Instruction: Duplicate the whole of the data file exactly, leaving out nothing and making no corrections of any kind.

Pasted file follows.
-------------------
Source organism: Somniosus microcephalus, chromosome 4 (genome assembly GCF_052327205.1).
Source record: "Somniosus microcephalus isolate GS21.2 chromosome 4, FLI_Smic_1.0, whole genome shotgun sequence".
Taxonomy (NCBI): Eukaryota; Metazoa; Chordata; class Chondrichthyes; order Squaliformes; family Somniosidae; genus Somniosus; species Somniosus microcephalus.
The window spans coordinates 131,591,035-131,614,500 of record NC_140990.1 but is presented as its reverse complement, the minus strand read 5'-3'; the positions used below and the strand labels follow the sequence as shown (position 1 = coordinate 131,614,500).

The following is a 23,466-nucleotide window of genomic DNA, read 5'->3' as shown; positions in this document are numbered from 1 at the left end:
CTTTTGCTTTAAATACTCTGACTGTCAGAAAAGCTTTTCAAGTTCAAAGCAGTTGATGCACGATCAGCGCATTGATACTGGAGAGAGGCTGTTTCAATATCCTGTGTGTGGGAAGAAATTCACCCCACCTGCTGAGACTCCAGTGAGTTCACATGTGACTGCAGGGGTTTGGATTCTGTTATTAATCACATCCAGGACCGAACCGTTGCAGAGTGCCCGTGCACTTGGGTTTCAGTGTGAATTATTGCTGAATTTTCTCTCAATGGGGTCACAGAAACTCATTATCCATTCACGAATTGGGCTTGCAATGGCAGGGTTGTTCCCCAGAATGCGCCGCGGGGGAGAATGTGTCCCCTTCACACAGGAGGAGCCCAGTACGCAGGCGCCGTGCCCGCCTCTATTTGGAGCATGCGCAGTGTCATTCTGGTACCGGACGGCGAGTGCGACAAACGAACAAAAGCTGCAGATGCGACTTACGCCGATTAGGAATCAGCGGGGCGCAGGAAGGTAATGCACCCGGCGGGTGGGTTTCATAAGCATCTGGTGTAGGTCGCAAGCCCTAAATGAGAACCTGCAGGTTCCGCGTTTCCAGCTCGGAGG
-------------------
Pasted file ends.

Source organism: Somniosus microcephalus, chromosome 4 (genome assembly GCF_052327205.1).
Source record: "Somniosus microcephalus isolate GS21.2 chromosome 4, FLI_Smic_1.0, whole genome shotgun sequence".
Taxonomy (NCBI): Eukaryota; Metazoa; Chordata; class Chondrichthyes; order Squaliformes; family Somniosidae; genus Somniosus; species Somniosus microcephalus.
The window spans coordinates 131,591,035-131,614,500 of record NC_140990.1 but is presented as its reverse complement, the minus strand read 5'-3'; the positions used below and the strand labels follow the sequence as shown (position 1 = coordinate 131,614,500).

The following is a 23,466-nucleotide window of genomic DNA, read 5'->3' as shown; positions in this document are numbered from 1 at the left end:
CTTTTGCTTTAAATACTCTGACTGTCAGAAAAGCTTTTCAAGTTCAAAGCAGTTGATGCACGATCAGCGCATTGATACTGGAGAGAGGCTGTTTCAATATCCTGTGTGTGGGAAGAAATTCACCCCACCTGCTGAGACTCCAGTGAGTTCACATGTGACTGCAGGGGTTTGGATTCTGTTATTAATCACATCCAGGACCGAACCGTTGCAGAGTGCCCGTGCACTTGGGTTTCAGTGTGAATTATTGCTGAATTTTCTCTCAATGGGGTCACAGAAACTCATTATCCATTCACGAATTGGGCTTGCAATGGCAGGGTTGTTCCCCAGAATGCGCCGCGGGGGAGAATGTGTCCCCTTCACACAGGAGGAGCCCAGTACGCAGGCGCCGTGCCCGCCTCTATTTGGAGCATGCGCAGTGTCATTCTGGTACCGGACGGCGAGTGCGACAAACGAACAAAAGCTGCAGATGCGACTTACGCCGATTAGGAATCAGCGGGGCGCAGGAAGGTAATGCACCCGGCGGGTGGGTTTCATAAGCATCTGGTGTAGGTCGCAAGCCCTAAATGAGAACCTGCAGGTTCCGCGTTTCCAGCTCGGAGG